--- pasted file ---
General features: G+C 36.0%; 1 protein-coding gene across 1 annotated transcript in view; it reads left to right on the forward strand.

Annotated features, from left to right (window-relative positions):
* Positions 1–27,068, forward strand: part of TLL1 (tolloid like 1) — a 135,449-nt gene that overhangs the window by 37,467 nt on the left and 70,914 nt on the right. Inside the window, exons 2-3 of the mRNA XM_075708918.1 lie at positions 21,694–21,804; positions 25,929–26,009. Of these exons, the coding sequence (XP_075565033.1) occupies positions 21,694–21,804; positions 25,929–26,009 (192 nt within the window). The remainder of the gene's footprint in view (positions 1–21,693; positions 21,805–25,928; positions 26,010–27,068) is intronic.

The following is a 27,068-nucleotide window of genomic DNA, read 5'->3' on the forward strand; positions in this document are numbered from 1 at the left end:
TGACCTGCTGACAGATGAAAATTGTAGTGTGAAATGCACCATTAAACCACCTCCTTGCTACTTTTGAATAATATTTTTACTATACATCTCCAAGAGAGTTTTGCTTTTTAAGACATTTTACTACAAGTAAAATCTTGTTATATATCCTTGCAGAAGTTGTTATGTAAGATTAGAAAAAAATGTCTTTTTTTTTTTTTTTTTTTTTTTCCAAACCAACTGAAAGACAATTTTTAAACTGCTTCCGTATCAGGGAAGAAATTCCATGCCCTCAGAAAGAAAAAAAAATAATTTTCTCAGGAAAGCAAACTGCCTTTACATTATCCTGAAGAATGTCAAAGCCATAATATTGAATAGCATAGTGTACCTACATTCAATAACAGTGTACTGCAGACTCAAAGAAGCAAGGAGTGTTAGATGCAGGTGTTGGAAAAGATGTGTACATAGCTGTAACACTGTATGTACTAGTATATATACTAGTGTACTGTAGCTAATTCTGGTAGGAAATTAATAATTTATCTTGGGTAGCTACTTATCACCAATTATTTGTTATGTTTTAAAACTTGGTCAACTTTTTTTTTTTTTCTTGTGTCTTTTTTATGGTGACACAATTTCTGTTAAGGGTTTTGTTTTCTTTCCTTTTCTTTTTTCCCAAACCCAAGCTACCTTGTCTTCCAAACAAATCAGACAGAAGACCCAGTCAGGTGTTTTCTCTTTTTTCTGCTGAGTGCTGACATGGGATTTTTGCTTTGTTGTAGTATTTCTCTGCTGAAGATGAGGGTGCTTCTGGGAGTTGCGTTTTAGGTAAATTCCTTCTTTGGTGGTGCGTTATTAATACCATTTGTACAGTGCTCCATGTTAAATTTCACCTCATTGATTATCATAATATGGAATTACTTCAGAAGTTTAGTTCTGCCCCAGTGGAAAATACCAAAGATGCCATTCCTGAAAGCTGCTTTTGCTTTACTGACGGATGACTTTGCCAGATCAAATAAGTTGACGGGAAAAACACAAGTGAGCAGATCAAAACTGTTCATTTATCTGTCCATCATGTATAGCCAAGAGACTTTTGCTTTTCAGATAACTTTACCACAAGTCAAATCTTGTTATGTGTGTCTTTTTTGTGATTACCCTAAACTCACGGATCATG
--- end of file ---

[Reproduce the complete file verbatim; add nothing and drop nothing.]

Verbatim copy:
General features: G+C 36.0%; 1 protein-coding gene across 1 annotated transcript in view; it reads left to right on the forward strand.

Annotated features, from left to right (window-relative positions):
* Positions 1–27,068, forward strand: part of TLL1 (tolloid like 1) — a 135,449-nt gene that overhangs the window by 37,467 nt on the left and 70,914 nt on the right. Inside the window, exons 2-3 of the mRNA XM_075708918.1 lie at positions 21,694–21,804; positions 25,929–26,009. Of these exons, the coding sequence (XP_075565033.1) occupies positions 21,694–21,804; positions 25,929–26,009 (192 nt within the window). The remainder of the gene's footprint in view (positions 1–21,693; positions 21,805–25,928; positions 26,010–27,068) is intronic.

The following is a 27,068-nucleotide window of genomic DNA, read 5'->3' on the forward strand; positions in this document are numbered from 1 at the left end:
TGACCTGCTGACAGATGAAAATTGTAGTGTGAAATGCACCATTAAACCACCTCCTTGCTACTTTTGAATAATATTTTTACTATACATCTCCAAGAGAGTTTTGCTTTTTAAGACATTTTACTACAAGTAAAATCTTGTTATATATCCTTGCAGAAGTTGTTATGTAAGATTAGAAAAAAATGTCTTTTTTTTTTTTTTTTTTTTTTTCCAAACCAACTGAAAGACAATTTTTAAACTGCTTCCGTATCAGGGAAGAAATTCCATGCCCTCAGAAAGAAAAAAAAATAATTTTCTCAGGAAAGCAAACTGCCTTTACATTATCCTGAAGAATGTCAAAGCCATAATATTGAATAGCATAGTGTACCTACATTCAATAACAGTGTACTGCAGACTCAAAGAAGCAAGGAGTGTTAGATGCAGGTGTTGGAAAAGATGTGTACATAGCTGTAACACTGTATGTACTAGTATATATACTAGTGTACTGTAGCTAATTCTGGTAGGAAATTAATAATTTATCTTGGGTAGCTACTTATCACCAATTATTTGTTATGTTTTAAAACTTGGTCAACTTTTTTTTTTTTTCTTGTGTCTTTTTTATGGTGACACAATTTCTGTTAAGGGTTTTGTTTTCTTTCCTTTTCTTTTTTCCCAAACCCAAGCTACCTTGTCTTCCAAACAAATCAGACAGAAGACCCAGTCAGGTGTTTTCTCTTTTTTCTGCTGAGTGCTGACATGGGATTTTTGCTTTGTTGTAGTATTTCTCTGCTGAAGATGAGGGTGCTTCTGGGAGTTGCGTTTTAGGTAAATTCCTTCTTTGGTGGTGCGTTATTAATACCATTTGTACAGTGCTCCATGTTAAATTTCACCTCATTGATTATCATAATATGGAATTACTTCAGAAGTTTAGTTCTGCCCCAGTGGAAAATACCAAAGATGCCATTCCTGAAAGCTGCTTTTGCTTTACTGACGGATGACTTTGCCAGATCAAATAAGTTGACGGGAAAAACACAAGTGAGCAGATCAAAACTGTTCATTTATCTGTCCATCATGTATAGCCAAGAGACTTTTGCTTTTCAGATAACTTTACCACAAGTCAAATCTTGTTATGTGTGTCTTTTTTGTGATTACCCTAAACTCACGGATCATG